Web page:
Dr Barry Durrant-Peatfield covers this in his book. I’ve heard many patients say that once they were able to get out of their hypothyroid state, going by a full thyroid panel and raising Free T3 especially to optimal, their fibromyalgia improved or went away altogether.
A full thyroid panel consists of: TSH, Free T3, Free T4, Tpoab, Tgab and Reverse T3.
Muscle and joint pain, stiffness, cramping and spasming are well reported amongst thyroid patients. You can read more here, on one of my most popular articles of all time.
Chronic Fatigue Syndrome/ME
Another condition I have been diagnosed with in the past is Chronic Fatigue Syndrome.
This can be another sign of hypothyroidism not being optimally treated, and once your blood results (a full thyroid panel) read optimally, and you have optimal iron, ferritin, B12 and Vitamin D, etc. it may well just go away or improve a lot.
I personally suspect that adrenal issues and hypothyroidism could be behind a lot of chronic fatigue syndrome diagnoses. Dr Barry Durranr-Peatfield also covers it in his book. My own ‘Chronic Fatigue Syndrome’ disappeared with optimal thyroid treatment. Namely, moving from Levothyroxine medication to NDT.
Since low thyroid can lead to weight gain, this can result in being overweight and also obesity.
Stomach and Gut Problems
Another issues I’ve had whilst also being hypothyroid, is regular acid reflux.
Gut problems linked to hypothyroidism can also include GERD/GORD and low levels of stomach acid. The right amount of acid will help stop things like acid reflux.
If you get symptoms such as heart burn, acid on your chest or at the back of your mouth, you likely have stomach acid or gut health issues.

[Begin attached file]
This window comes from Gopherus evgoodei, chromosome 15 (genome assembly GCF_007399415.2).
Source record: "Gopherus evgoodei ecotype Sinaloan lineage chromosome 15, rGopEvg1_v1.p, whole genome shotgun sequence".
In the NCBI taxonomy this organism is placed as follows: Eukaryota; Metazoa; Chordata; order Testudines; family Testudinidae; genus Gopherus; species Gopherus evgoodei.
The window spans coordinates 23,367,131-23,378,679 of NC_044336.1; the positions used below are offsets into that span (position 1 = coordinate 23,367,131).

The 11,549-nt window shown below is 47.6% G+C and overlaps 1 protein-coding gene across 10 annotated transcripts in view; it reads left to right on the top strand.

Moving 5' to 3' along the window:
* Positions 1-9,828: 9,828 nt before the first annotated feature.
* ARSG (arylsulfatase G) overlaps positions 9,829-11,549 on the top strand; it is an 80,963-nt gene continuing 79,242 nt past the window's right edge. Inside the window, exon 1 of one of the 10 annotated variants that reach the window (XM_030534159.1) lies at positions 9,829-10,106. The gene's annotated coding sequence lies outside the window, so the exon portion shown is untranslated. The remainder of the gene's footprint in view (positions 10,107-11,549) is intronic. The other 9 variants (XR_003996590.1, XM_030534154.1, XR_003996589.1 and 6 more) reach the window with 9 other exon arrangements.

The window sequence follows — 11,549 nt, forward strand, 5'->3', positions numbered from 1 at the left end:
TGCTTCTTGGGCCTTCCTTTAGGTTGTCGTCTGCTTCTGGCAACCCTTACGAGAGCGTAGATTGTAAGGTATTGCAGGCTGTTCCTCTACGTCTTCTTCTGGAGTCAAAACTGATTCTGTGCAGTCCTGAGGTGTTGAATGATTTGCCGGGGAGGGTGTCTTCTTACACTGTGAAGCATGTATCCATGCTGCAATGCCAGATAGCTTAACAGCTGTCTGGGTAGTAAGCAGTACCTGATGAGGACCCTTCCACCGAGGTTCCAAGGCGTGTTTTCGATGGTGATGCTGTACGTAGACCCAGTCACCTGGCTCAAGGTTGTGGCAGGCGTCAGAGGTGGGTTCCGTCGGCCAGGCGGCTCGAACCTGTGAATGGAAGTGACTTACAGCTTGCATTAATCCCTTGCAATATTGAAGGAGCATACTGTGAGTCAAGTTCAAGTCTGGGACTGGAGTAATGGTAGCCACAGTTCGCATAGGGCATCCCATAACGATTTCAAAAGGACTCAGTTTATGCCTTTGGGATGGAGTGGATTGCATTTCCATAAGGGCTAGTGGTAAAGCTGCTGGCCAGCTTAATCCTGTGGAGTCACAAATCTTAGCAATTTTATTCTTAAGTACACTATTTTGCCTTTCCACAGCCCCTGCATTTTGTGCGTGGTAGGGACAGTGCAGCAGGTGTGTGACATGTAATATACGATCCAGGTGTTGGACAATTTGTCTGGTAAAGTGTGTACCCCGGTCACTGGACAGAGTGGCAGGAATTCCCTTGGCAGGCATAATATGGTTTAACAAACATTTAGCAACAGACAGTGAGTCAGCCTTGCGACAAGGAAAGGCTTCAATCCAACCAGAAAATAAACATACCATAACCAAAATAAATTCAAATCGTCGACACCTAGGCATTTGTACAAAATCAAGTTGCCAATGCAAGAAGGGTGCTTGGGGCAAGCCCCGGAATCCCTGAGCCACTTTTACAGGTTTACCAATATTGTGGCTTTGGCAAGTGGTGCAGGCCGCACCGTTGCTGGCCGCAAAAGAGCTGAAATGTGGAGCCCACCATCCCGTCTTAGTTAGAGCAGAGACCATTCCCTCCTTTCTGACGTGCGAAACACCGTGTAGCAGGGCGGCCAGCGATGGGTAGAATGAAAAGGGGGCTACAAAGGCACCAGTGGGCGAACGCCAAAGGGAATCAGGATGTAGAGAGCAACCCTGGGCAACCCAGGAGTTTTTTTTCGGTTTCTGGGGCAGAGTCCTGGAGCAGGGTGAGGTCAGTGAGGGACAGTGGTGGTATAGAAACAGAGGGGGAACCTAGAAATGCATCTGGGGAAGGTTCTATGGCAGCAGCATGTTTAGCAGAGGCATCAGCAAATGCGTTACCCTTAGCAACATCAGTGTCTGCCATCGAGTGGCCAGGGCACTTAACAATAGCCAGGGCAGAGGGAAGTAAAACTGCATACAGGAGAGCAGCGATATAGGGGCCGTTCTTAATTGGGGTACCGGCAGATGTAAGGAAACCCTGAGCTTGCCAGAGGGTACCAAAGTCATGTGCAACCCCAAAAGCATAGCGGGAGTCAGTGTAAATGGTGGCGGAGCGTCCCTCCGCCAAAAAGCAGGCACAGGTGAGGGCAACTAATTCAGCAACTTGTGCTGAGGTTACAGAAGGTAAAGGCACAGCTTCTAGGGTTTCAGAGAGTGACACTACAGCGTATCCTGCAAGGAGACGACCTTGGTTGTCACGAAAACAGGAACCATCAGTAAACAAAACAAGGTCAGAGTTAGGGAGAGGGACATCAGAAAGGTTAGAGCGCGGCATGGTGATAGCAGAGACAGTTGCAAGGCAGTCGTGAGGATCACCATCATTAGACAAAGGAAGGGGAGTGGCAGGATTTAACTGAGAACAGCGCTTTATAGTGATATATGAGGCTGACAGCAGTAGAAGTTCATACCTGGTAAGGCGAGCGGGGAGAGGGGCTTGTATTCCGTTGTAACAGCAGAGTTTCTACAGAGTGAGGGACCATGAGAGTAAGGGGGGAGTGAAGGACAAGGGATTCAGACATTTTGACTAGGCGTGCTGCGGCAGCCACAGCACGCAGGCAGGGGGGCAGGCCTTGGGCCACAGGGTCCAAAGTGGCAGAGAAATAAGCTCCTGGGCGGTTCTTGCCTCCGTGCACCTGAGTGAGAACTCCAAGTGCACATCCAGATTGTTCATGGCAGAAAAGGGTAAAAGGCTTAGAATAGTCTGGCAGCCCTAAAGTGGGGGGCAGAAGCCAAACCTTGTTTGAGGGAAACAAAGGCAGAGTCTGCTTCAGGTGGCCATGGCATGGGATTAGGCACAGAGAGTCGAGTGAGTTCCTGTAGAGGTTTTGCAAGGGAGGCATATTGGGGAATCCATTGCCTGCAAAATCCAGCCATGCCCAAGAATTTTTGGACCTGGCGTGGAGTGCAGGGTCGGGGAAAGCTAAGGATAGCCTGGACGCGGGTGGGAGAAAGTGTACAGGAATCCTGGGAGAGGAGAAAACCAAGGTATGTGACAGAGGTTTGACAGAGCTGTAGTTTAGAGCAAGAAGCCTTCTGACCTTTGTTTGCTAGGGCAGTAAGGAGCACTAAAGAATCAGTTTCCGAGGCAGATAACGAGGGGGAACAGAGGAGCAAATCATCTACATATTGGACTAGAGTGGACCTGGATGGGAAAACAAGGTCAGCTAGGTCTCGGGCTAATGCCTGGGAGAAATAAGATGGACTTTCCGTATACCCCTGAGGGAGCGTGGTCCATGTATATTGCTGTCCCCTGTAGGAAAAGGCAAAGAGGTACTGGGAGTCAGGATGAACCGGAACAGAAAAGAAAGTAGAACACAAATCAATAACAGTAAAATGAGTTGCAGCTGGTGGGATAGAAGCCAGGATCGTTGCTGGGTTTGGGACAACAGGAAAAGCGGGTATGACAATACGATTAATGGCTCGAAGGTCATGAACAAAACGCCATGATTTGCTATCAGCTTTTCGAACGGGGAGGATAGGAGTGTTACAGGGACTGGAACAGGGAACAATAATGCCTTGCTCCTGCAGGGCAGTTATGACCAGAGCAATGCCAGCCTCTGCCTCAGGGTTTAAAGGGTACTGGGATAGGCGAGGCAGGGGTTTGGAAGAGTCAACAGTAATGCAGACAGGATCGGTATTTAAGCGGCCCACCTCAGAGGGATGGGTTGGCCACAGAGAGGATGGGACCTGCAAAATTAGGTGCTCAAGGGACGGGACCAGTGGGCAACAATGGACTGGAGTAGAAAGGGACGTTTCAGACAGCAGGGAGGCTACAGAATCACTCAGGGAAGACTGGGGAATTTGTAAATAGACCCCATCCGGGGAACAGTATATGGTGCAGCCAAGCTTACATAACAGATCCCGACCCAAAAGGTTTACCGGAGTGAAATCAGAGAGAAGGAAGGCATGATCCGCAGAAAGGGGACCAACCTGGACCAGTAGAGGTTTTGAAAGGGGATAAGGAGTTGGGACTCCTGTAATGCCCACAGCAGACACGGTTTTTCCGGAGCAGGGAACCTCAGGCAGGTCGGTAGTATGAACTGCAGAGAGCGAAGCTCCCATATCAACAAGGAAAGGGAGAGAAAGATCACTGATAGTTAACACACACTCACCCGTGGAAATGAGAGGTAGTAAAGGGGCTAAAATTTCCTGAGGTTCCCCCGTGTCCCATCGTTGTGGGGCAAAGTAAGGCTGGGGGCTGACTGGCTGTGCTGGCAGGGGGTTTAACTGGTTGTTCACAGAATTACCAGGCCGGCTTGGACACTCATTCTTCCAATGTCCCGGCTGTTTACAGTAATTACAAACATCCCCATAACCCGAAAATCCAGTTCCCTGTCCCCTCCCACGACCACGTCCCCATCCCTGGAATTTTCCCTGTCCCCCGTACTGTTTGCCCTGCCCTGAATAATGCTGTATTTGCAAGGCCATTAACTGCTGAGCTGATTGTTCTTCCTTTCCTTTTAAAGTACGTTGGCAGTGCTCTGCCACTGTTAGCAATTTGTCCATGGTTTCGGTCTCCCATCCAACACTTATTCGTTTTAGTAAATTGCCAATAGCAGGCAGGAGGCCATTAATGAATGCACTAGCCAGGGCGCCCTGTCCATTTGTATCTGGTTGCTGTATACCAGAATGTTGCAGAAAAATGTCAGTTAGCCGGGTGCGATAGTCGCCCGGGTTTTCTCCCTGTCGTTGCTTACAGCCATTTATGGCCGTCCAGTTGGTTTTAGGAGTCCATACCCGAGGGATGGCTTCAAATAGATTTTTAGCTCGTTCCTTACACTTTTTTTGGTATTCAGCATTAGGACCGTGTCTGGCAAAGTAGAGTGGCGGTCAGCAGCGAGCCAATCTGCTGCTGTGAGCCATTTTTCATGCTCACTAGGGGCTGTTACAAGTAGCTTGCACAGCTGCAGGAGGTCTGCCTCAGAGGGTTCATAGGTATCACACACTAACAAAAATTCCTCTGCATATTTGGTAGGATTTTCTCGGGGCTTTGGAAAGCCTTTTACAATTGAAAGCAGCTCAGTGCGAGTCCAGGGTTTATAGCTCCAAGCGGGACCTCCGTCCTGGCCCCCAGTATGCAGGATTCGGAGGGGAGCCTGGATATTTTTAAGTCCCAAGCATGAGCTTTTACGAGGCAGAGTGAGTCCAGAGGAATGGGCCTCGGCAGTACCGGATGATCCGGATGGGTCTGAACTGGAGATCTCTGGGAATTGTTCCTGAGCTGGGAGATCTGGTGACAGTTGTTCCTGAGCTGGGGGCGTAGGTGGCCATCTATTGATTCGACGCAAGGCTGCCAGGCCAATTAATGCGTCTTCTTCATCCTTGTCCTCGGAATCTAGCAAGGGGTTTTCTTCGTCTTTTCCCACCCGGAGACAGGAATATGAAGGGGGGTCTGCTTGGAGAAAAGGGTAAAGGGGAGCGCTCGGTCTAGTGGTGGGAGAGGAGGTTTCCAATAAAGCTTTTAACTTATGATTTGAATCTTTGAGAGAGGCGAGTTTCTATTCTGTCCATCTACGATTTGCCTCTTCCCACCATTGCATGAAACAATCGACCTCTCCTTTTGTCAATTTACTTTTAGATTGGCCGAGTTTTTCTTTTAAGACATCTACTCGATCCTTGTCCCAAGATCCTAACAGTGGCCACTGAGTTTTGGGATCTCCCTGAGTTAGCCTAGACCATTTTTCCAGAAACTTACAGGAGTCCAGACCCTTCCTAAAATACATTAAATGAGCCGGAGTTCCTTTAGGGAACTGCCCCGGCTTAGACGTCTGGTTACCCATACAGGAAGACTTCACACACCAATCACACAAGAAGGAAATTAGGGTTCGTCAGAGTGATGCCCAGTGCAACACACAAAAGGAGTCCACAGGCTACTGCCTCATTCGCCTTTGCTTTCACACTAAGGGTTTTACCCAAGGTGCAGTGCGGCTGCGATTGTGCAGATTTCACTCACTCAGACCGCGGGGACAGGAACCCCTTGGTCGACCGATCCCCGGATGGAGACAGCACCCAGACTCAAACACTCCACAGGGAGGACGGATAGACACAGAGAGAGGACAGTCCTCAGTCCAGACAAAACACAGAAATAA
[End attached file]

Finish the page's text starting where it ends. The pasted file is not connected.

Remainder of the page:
You need to be careful though, as most medicine given for acid reflux issues can badly interact with Levothyroxine (and other T4-only meds). The best thing to do first is get as many of these tests done to rule out your thyroid being linked to it. Talk to a doctor to explore other causes.
Particularly interesting and quite scary, is Alzheimer’s Disease being connected to your thyroid levels.
A study found that:
“Women with TSH below 1.0 and those with a TSH above 2.1 had a greater than two-fold higher risk of developing Alzheimer’s Disease.” 
In contrast, they observed no such relationship between TSH levels and Alzheimer’s Disease risk in men.
I am of course not implying you’ll get or have any or all of the above, but they’re definitely worth keeping in mind.
Ensuring your thyroid levels are optimised can go a long way in preventing other issues, as well as making sure you’re having a full thyroid panel tested.
Have you been diagnosed with any other conditions?
You can click on the hyperlinks in the above post to learn more and see references to information given.
Rachel Hill is the highly ranked and multi-award winning thyroid patient advocate, writer, speaker and author behind The Invisible Hypothyroidism. Her thyroid advocacy work includes authoring books, writing articles, her email newsletters, blogging and speaking on podcasts, as well as being a founding board member for the American College of Thyroidology and The WEGO Health Patient Leader Advisory Board. Rachel has worked with The National Academy of Hypothyroidism, The BBC, The Mighty, Yahoo, MSN, ThyroidChange and many more. She is well-recognised as a useful contributor to the thyroid community and has received multiple awards and recognitions for her work and dedication. She has authored two books: ‘Be Your Own Thyroid Advocate‘ and ‘You, Me and Hypothyroidism‘. Rachel is British, but advocates for thyroid patients on a global scale.